Science and Technology Chronology of Japan before 1720
Two points are on order to those students who assume “Eastern” research projects following completion of “Western” ones, falsely thinking that the transition is seamless, which is my fault. First, Europeans and East Asians differently studied nature. In Europe natural knowledge was studied as a ‘phenomenon,’ whereas in East Asia it was studied as a ‘portent’; important difference. For example, Sino-Korean-Japanese astronomy was calendrical. There was no observational astronomy independent of the astrological and calendrical arts. Natural knowledge was part of the paraphernalia of dynastic legitimacy, and its revisions a confirmation of the mandate of heaven. The same situation applied to eclipses, medicine, health, and earth quakes; all were studied to understand the effect on an emperor, not for their own sake.
Second, unlike on the other chronologies that end at 1600, the interface to modern science, the chronology for Japan goes up to 1720, when it finally rescinded the ban on Western books, for the first time Western knowledge on an advanced and professionally useful level was transmitted and had a decisive influence on the course of Japanese history. (Though, before the early nineteenth century, the impact of Western learning on Japan was nevertheless negligible.) A corresponding date for the Asian continent is on order.
Third, some books overly exaggerate the influence of Western books and foreigners on Japan from 1543, and some wrongly apply the Chinese context to Japan. Japanese understanding of Western learning was on the whole quite shallow and was quickly forgotten after isolation edicts were enacted in 1639, one hundred years after the first Westerners arrived. The tributary of Western knowledge never flowed into the mainstream of traditional Chinese-style knowledge in Japan. The historical record suggests little or nothing in the way of impact. The introduction of Western knowledge amounts, at best, to a mere page in Japanese scientific history, which was dominated by contemporary Chinese science. Westerners were too distant from Kyoto, had little encounter with specialists in mainstream Japanese scholarly life. Frequent relocations of their educational institutions compounded Jesuit difficulties in trying to transmit Western knowledge to Japan. On Nagasaki, the Dutch were prohibited from bringing any books other than those related to navigation and medicine, and were not permitted to study Japanese. No more than nineteen Dutchmen were ever at Dejima at once. The Dejima Dutch community at Nagasaki (est. 1641) were not effectively utilized to explore Western learning and science until the eighteenth century, when Japanese attitudes towards the West were somewhat revised. Dutch intellectual influence was almost nonexistent, consisting only of offhand help on rare occasions related to Japanese inquiry of cosmology and surgery.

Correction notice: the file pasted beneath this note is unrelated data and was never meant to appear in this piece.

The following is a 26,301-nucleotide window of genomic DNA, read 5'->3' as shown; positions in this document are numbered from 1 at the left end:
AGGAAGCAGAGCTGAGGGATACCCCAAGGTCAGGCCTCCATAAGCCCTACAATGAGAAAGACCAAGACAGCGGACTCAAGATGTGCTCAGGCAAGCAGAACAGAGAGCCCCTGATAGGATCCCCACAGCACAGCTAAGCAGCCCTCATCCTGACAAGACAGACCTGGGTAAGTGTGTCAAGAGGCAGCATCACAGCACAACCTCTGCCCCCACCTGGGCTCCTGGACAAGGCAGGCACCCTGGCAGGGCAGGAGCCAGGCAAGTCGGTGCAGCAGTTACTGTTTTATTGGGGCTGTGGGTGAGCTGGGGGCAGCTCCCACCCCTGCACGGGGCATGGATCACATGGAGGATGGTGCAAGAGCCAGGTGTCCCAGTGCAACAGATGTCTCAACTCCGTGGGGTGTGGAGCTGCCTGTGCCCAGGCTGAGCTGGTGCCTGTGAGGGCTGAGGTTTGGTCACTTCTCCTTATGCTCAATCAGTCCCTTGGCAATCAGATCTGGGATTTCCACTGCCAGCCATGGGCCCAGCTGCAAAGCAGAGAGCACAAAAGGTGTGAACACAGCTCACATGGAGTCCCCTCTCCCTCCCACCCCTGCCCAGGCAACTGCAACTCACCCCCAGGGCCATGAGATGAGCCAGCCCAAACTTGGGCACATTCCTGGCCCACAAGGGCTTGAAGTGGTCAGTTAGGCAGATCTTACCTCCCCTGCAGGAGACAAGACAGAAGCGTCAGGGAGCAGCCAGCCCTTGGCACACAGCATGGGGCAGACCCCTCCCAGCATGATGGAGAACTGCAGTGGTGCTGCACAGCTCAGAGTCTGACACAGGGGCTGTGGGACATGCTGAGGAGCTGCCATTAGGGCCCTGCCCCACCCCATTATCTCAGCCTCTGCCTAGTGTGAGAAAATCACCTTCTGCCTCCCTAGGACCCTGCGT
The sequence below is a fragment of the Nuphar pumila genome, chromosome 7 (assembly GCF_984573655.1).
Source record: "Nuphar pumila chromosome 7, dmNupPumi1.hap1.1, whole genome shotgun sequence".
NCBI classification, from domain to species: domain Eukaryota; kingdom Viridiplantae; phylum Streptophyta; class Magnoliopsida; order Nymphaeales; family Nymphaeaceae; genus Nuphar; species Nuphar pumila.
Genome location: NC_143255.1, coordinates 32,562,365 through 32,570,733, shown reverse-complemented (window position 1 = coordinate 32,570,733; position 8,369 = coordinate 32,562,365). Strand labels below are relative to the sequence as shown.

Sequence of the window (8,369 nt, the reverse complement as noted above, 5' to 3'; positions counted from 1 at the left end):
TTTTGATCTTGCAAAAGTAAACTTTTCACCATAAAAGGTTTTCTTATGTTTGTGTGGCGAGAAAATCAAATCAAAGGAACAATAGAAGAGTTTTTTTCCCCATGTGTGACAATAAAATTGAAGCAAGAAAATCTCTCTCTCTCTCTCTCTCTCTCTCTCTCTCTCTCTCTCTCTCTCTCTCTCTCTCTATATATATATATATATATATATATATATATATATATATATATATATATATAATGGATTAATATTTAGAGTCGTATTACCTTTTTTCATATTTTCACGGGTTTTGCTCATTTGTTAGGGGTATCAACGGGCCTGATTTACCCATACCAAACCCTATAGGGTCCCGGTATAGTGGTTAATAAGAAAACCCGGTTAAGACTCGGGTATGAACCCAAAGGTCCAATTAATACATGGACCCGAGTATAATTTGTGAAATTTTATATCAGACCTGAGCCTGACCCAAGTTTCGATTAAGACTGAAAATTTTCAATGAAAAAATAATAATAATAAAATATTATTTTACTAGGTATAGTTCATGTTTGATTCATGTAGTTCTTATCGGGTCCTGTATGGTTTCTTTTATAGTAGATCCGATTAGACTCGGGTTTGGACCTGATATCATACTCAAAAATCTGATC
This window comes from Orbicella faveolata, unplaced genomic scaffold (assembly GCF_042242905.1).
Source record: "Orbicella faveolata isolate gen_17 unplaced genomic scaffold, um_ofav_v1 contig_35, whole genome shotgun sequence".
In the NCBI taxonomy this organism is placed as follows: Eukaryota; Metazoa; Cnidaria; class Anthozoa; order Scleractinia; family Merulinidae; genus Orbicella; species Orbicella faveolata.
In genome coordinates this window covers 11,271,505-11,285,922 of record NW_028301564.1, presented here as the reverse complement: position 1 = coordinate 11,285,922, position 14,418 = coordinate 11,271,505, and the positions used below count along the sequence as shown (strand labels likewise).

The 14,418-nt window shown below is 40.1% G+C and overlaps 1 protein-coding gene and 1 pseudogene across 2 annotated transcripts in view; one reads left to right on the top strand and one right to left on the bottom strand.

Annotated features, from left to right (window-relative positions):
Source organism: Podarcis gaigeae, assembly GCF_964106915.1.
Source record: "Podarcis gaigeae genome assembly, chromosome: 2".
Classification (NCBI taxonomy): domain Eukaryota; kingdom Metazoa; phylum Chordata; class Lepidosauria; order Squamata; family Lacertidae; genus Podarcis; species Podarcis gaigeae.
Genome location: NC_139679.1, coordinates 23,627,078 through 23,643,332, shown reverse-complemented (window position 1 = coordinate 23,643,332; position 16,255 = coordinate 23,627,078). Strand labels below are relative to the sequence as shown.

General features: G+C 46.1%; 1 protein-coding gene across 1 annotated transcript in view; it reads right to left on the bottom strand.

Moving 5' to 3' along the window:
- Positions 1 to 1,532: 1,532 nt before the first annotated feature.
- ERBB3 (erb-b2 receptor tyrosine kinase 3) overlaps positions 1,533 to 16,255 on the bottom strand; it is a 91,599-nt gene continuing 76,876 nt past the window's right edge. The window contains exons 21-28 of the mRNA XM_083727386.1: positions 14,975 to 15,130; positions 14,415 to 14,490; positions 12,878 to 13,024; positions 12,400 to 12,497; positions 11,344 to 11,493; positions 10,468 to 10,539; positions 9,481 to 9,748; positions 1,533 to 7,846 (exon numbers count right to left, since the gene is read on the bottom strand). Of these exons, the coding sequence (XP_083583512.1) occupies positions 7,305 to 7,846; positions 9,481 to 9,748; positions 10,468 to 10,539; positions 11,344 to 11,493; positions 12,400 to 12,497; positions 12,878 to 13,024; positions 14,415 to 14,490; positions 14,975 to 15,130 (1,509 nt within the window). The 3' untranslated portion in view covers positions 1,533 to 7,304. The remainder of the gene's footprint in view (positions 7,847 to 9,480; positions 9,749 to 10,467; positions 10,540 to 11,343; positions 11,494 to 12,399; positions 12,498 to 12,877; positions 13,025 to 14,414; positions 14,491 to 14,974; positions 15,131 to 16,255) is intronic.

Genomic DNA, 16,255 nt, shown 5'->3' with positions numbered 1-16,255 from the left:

In China, the Jesuits made direct contact with the scholars in the capital and other intellectual centers, produced many important translations, including scientific works, and a few were even appointed to posts in the central administration. No such claim can be made for the Jesuit enterprise in Japan in the late sixteenth and early seventeenth centuries. The isolation policy had the result of expulsion of non-Japanese Catholics, suppression of their native brethren, and closure of the nation to most international intercourse. Adopting Western techniques was not as simple as importing ready-made goods. Certain elements in the performance of these skills were more or less different from the technical functions learned through use of Chinese-style techniques, and the new methods, such as Western nautical instruments, had to be learned the hard way through observation and trial and error. In Japan there were no organized institutes of instruction and the language barrier was formidable.